Madison Villaverde, photoWhen Madison Villaverde was diagnosed with chronic recurrent multifocal osteomyelitis (CRMO) in the third grade, her mother, Robin Villaverde, took to the Internet to research the rare disorder and search for support groups.

She didn’t realize her search would lead them nearly 800 miles from their Thornton, Colorado, home to University of Iowa Stead Family Children’s Hospital in Iowa City, Iowa. 

Through her research, Robin discovered the work of Polly Ferguson, MD, UI Stead Family Children’s Hospital’s director of pediatric rheumatology. Ferguson specializes in CRMO treatment and research and is a leader in the field.

“We came to UI Stead Family Children’s Hospital because Dr. Ferguson is the top doctor in the country for this disorder,” Robin says. “We met a lot of people in online support groups and her name just kept coming up.”

CRMO is a rare autoinflammatory disease that mostly affects children, occurring in one out of every 1 million children. With CRMO, bones have painful lesions and patients experience recurring episodes of joint pain and swelling. Symptoms typically appear in childhood but may not appear until later in life.

Madison was in first grade when she first told her parents, Robin and Felix Villaverde, that her legs hurt. Though the pain was noticeable, Robin says her daughter was still able to do what first-graders do: she ran around outside, rode her bike, and played with her friends.

By the time Madison was getting ready to start second grade in 2016, the pain had intensified, especially at night. Robin and Felix took Madison to her pediatrician, who sent her to an orthopedic specialist. The specialist initially said Madison was experiencing “growing pains,” but her parents weren’t convinced their daughter’s pains could be so easily dismissed. They took her to other doctors and physical therapists trying to get answers. About a year later, a specialist in Denver, Colorado, diagnosed Madison with CRMO.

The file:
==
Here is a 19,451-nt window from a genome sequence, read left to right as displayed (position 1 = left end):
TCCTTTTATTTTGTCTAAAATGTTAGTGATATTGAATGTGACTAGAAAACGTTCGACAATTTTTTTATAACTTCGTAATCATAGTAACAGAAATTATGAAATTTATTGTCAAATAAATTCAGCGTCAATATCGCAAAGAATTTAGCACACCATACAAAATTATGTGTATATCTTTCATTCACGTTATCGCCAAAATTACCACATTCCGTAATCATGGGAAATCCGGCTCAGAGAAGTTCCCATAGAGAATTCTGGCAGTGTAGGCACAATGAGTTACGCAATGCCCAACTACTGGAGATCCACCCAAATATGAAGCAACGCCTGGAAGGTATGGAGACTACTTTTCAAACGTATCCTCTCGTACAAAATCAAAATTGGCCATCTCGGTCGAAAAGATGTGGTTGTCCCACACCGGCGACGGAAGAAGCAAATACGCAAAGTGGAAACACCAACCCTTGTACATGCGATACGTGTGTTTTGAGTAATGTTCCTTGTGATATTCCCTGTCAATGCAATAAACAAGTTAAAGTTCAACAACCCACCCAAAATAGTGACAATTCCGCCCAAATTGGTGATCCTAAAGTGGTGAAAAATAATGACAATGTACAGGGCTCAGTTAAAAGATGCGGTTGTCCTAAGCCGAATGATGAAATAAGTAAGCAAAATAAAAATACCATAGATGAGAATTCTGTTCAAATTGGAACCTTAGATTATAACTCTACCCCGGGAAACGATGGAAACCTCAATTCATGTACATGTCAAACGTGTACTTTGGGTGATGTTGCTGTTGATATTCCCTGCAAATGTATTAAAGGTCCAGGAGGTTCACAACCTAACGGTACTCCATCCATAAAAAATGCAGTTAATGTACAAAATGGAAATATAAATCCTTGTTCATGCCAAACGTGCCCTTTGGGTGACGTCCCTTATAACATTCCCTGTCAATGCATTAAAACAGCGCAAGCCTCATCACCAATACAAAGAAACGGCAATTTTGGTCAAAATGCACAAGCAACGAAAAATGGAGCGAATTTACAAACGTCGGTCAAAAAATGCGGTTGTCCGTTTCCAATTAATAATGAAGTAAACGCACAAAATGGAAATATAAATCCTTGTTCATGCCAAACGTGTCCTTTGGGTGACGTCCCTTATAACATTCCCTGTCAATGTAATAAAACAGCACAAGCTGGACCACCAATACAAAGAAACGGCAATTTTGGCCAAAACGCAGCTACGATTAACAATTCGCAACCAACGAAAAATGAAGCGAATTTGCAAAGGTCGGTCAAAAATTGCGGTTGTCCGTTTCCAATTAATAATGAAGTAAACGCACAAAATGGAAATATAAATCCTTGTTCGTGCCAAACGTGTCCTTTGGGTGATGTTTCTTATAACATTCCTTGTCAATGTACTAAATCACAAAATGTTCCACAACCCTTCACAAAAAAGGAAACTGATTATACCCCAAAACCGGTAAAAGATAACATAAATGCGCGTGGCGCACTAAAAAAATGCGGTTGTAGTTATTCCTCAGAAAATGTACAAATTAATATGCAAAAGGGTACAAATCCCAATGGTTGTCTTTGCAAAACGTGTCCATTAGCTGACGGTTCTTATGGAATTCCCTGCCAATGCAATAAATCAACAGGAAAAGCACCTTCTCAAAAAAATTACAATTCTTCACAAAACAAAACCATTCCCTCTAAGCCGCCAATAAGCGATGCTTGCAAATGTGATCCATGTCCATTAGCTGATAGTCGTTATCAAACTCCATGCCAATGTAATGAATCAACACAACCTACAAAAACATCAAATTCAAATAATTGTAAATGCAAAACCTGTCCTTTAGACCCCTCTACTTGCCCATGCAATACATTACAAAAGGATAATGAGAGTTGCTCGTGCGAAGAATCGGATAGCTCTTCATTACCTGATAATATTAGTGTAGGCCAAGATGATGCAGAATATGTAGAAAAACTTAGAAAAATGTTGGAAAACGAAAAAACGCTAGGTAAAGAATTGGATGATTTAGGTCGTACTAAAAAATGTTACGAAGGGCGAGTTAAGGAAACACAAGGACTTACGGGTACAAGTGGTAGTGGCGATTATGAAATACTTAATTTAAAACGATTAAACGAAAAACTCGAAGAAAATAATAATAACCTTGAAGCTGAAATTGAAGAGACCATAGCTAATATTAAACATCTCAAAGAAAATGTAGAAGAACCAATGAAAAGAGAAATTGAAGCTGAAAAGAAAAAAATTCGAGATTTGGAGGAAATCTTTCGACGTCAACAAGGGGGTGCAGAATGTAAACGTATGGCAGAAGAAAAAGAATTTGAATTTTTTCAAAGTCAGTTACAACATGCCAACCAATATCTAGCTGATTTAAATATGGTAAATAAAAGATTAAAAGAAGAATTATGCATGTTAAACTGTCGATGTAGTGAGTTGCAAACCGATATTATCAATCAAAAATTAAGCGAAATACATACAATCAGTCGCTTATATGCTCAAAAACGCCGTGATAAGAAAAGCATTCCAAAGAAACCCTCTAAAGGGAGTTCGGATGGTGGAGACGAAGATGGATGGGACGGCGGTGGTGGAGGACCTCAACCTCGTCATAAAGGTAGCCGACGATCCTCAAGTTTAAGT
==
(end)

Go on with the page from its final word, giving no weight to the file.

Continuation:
“She had several MRIs (magnetic resonance imaging) throughout that year, and one right before third grade started really showed the lesions on her legs,” Robin says. “That’s when they knew.”

Ferguson sees CRMO patients from all over the country. She says the diagnosis is one of the hardest parts of treating CRMO.

“That’s half the battle, finding a doctor who knows what it is and then knows how to treat it,” she says. “As we do more research and more doctors are learning about CRMO, our goal is to have more places in the country for patients to be treated.”

Once the diagnosis was made, Robin says the family started talking about treatment options with the Colorado specialist and realized the treatment they needed wasn’t available in their home state. That’s when they decided to come to UI Stead Family Children’s Hospital.

“There are lots of ways to treat CRMO, some of which are similar to how we would treat an older people with osteoporosis,” Ferguson says. 

One treatment regimen involves a monthly infusion of a bisphosphonate to help inactivate inflammatory bone cells called osteoclasts which results in less bone destruction. The first infusions typically have side effects “similar to having the flu,” she says. Patients go to a treatment center for the infusion and are sent home the same day.

“You ache, you get a fever, you just have an all-around feeling of being sick,” she says.

The other option – and the one which Ferguson and most patients prefer – is a high-dose daily infusion done over a three-day period every three months. For this option, patients are admitted into the hospital, where they have around-the-clock nursing care and supervision, and can be better monitored. They will still have the side effects, but those side effects are managed by the medical team and not left to the parents to deal with at home.

Madison received two three-day infusions– first in September 2018, then in December 2018 – and is now being monitored by her doctors back home.

“We thought worst-case scenario, Madison would miss two to three days of school,” Robin says. “We decided to come here – we arrive on a Friday and we are sent home on Sunday.”

Madison, now 10, says she hopes she won’t need more treatments and that her pain goes away, but says she’s still able to do the things she loves: she’s on a swim team, does gymnastics, and plays soccer.

“Her pain really has been constant for a few years now,” Robin says, “but that has never stopped her from doing what she wants to do.”

Ferguson says time will tell whether Madison will need more treatments.

“Some people need just one or two courses of this treatment and they don’t have any more problems,” she says. “We’ll just have to wait and see.”

UI Stead Family Children’s Hospital is home to Iowa’s only pediatric rheumatologists – doctors with the training and expertise to treat a wide variety of rheumatic diseases that affect the joints, muscles, spine, and skin. Some of these diseases include juvenile idiopathic arthritis, lupus, scleroderma (“hard skin”), and dermatomyositis, or muscle inflammation. For more information, call 1-855-543-2884 or visit uichildrens.org/rheumatology.

Related Medical Services